2. Manufacturing Cost Estimating
2.1 Cost Estimates
• Cost estimating attempts to estimate to estimate the value put into a product by each operation.
• Cost estimates are based on historical records of expenses for equipment.
• Costs are made up of a variety of components,
• Estimated variables for a single product/unit. NOTE: yearly estimates are typically made by management.
• We can write equations for the simple relationships,
• We can select a profit using market conditions,
• We need to estimate the total time for the job using the process plan.
• We can then include time to find the various costs. There are many ways to do this: this is one possible way.
• Some costs must be specific to materials used. Depending upon suppliers, shipping, handling, etc. these costs will vary widely. If we use a fairly consistent supplier we can use,
• We can estimate indirect labor costs using an assumption that most labor types are fairly similar (this is not true but other book keeping problems may encourage this).
• For continuous-long running jobs (minimal setups) using the process plan time estimates we are already to estimate the direct labor costs.
• We can estimate direct material costs two ways using the process plan, the AMCE, and quotes from suppliers.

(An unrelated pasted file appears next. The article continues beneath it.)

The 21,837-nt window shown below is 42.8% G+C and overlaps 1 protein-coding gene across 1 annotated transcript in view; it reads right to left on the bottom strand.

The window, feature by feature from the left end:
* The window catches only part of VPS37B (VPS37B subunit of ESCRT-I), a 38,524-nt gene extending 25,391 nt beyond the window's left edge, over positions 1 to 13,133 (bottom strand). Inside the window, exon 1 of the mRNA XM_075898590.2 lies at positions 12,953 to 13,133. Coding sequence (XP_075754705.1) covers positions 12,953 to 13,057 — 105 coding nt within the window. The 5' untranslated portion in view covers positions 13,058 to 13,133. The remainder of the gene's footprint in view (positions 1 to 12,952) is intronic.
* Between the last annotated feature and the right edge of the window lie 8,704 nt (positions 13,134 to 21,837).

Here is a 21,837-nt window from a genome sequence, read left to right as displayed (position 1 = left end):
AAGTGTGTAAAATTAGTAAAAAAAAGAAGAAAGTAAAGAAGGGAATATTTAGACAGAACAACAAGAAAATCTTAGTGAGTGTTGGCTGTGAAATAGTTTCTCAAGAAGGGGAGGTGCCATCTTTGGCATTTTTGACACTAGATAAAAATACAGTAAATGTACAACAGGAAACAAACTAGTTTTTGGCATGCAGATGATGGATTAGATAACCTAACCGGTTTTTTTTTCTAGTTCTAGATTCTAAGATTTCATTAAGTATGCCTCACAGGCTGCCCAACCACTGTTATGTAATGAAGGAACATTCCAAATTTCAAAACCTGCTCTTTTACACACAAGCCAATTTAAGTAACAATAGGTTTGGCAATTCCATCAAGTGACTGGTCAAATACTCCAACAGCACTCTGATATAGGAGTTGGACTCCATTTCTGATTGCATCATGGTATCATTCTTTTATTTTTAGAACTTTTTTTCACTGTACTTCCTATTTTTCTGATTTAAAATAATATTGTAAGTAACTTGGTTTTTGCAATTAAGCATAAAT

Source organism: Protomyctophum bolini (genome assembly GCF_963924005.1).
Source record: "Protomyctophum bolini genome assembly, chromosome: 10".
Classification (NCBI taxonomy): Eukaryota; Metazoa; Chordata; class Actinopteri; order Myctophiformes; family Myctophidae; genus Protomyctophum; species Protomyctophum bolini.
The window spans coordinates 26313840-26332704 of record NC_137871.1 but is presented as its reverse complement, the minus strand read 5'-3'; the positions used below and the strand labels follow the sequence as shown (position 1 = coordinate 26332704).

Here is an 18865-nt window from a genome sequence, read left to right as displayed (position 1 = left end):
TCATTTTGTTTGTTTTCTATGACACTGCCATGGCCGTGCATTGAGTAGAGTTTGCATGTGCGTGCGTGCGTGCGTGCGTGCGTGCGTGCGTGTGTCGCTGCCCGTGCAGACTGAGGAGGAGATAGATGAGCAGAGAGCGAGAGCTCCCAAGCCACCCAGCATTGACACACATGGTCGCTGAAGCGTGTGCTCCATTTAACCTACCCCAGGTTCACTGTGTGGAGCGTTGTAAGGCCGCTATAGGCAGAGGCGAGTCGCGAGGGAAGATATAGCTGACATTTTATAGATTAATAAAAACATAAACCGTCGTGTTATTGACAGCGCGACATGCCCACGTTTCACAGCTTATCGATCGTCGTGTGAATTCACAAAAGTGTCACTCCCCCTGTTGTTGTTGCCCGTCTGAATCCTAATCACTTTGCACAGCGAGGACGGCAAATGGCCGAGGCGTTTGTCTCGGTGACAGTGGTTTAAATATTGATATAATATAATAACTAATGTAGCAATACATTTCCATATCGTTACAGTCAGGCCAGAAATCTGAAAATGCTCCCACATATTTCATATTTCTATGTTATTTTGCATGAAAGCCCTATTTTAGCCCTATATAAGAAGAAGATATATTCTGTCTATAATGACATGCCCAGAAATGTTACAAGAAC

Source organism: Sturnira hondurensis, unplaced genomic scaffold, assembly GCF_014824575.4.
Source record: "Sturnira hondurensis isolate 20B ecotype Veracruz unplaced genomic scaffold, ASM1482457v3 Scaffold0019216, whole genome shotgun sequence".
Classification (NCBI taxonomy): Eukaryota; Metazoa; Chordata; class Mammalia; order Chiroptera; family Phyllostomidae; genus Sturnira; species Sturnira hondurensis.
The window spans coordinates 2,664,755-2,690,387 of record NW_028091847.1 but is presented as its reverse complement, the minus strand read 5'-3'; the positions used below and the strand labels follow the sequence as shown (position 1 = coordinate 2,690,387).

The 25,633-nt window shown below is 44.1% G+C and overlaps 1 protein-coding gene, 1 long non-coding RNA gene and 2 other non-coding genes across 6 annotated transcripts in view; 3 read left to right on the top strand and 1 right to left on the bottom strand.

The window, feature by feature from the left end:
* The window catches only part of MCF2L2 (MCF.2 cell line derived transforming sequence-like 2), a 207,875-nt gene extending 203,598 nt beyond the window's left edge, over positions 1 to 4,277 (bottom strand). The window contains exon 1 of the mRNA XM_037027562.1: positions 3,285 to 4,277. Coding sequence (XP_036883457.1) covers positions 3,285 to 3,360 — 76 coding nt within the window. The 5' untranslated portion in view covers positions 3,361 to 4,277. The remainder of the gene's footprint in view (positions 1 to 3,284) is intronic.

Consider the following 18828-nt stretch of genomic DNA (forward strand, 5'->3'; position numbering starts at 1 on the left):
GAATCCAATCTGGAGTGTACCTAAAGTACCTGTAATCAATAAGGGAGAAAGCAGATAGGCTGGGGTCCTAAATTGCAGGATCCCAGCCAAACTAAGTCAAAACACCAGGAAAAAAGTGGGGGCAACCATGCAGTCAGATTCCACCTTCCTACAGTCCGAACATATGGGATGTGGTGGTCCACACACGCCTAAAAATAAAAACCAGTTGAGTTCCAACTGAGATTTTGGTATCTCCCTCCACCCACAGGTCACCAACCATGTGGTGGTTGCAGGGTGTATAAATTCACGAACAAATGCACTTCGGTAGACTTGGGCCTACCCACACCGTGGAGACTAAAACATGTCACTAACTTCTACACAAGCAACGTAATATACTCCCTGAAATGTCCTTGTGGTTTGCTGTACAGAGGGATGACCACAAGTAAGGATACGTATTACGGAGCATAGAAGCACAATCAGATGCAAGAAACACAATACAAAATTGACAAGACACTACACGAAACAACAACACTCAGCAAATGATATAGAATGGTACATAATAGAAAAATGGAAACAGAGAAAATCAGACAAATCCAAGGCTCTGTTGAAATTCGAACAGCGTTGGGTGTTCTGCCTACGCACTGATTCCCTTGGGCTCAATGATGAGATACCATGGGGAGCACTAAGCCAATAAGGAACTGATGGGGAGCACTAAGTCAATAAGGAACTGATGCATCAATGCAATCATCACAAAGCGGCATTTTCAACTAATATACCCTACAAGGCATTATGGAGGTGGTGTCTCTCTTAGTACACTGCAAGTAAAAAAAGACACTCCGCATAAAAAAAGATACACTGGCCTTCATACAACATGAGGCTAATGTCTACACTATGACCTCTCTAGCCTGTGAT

• Jobs may run in small batches and require setups and multiple steps on a machine. We can do a more detailed cost estimate based on operation steps (using section 5 in the AMCE).
• If operations at a machine contain multiple steps we can develop a more detailed estimate using the information in section 5 of the AMCE. To do this we need to break each operation down to specific steps. Detail is critical with this method.
• We can use a tabular format (based on a process plan) to calculate,
• Consider the example below,
******************** find a financial statement
**************************** find a simple part design
2.2 COGS (Cost of Goods Sold)
• This is a tax deduction for a business
2.3 Value Engineering
• We can compare the economic cost of a design feature to the economic value assigned it by the customer.
• This simple measure allows us to rate features in a part and identify candidates for redesign.
2.1 Ostwald, P.F., American Machinist Cost Estimator, McGraw-Hill, 1985.
2.2 Ullman, D.G., The Mechanical Design Process, McGraw-Hill, 1997.